Despite great diversity among SIDS, many of these states have weak anticorruption measures and enforcement systems. In some, there are more government leaders and workers focused on manipulating government finance systems for their own benefit than there are people and resources pursuing accountability and the rule of law.

The islands’ unique regulatory structures can frustrate investors, too. At the Caribbean Energy Security Initiative in January 2015, U.S. Vice President Joe Biden told representatives that significant private-sector investment on climate initiatives was on the way. But “first and foremost, you have to deal with corruption”:

You need to be choosing projects because they’re the most competitive – not for other reasons. You need to update and modernize not just the physical infrastructure, but your institutions and regulations. Rules need to be clear, transparent, and fair.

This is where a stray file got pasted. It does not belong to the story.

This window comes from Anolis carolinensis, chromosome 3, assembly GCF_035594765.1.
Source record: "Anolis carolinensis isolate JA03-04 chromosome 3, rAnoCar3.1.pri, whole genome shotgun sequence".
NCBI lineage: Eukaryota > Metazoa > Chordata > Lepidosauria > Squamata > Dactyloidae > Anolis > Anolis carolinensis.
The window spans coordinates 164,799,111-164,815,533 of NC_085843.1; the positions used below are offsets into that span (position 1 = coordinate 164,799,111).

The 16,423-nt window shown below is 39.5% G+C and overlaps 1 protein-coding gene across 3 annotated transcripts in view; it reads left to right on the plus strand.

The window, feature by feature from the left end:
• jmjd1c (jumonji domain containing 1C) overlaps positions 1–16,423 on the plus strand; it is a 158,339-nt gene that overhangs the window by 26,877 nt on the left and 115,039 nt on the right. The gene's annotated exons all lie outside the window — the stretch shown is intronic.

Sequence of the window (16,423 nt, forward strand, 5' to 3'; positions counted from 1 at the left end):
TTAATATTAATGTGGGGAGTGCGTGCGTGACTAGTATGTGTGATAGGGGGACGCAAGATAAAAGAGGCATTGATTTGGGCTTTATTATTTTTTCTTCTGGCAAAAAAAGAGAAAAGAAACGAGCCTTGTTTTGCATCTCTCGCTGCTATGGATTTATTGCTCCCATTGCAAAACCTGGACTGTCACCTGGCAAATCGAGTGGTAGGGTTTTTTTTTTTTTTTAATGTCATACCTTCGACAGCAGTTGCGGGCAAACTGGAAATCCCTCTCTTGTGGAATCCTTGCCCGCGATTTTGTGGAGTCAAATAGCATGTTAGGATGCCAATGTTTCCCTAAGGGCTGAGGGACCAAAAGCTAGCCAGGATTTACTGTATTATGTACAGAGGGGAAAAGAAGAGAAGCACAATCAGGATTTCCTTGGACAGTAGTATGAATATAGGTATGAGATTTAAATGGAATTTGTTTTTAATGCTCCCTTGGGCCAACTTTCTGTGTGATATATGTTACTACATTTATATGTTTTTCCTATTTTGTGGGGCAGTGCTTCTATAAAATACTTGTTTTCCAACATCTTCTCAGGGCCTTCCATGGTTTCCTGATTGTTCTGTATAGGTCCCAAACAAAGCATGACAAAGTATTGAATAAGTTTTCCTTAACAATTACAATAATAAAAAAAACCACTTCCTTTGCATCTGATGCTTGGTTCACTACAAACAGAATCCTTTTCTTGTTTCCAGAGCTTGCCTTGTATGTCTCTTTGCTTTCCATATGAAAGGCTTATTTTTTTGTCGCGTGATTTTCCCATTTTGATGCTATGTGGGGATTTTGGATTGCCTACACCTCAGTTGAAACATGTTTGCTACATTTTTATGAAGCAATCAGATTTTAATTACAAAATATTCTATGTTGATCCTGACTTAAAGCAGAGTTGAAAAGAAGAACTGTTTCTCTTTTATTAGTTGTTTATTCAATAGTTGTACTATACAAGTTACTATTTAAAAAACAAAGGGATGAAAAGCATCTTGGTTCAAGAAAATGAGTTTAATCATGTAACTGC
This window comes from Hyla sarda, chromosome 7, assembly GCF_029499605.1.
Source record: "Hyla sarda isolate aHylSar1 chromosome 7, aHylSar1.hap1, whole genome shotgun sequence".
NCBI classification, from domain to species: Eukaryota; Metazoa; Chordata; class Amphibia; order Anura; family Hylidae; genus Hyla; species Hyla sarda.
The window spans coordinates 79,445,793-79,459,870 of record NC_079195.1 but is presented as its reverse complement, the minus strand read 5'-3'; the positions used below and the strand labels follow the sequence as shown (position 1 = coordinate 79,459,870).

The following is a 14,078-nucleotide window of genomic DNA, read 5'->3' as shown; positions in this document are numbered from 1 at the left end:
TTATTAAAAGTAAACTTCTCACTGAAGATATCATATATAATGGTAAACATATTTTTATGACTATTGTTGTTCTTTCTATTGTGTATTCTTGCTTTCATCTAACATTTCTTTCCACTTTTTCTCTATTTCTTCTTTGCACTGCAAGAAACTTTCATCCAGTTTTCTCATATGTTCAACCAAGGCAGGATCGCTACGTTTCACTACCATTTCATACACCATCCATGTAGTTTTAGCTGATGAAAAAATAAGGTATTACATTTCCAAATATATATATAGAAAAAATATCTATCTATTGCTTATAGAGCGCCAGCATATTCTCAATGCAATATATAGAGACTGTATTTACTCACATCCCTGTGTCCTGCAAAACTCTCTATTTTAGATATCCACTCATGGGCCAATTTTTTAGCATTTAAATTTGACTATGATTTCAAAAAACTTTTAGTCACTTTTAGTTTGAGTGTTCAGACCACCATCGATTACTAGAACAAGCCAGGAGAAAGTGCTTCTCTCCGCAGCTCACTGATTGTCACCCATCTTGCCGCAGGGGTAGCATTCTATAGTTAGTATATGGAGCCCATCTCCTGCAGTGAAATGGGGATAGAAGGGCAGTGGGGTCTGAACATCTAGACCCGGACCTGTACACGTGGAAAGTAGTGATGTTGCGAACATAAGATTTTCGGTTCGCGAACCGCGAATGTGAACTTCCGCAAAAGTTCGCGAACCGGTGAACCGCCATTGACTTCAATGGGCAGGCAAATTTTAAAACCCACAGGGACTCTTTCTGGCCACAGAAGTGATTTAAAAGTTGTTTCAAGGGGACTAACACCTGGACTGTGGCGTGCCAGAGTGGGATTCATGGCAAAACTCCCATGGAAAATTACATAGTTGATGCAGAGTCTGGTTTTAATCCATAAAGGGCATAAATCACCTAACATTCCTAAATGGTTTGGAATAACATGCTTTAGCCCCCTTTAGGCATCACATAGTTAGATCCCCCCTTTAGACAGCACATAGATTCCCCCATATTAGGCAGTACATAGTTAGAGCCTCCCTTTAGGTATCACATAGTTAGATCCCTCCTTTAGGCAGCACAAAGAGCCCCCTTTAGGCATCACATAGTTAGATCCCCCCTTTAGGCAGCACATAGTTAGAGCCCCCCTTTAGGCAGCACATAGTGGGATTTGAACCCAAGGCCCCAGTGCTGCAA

Enforcement needs to be predictable under the rule of law. Courts need to adjudicate disputes fairly. You can’t bankrupt yourself on subsidies. Utilities need to be financially viable. It helps if you can harmonize your regulatory frameworks – so that businesses can look to invest in an entire region, rather than just in a single country – trying to navigate the unique regulations of every country in the region.

SIDS leaders have recognized the reliability of enforcement systems as a way of preventing corruption. Auditor General Junior Patrick of the Marshall Islands, for example, recently asked, “What is the time frame for investigations and prosecutions, and what resources are available [for accountability efforts]? We have a framework, but is it functional?” For small islands, where enforcement capability is limited, this is one of the most important considerations.

Family ties can play a larger role in SIDS politics, sometimes to the detriment of transparency

Several SIDS are considered “soft states,” with poor legislation and inadequate rule of law. Kinships and family ties can play a larger role in SIDS politics than in larger states, sometimes to the detriment of transparency and impartiality. “Closely knit” and “highly personalized” relationships characterize these small bureaucracies, promoting clientelism and rent-seeking. Bureaucratic corruption, if left unchecked, also can erode the social, political, and economic fabric of SIDS.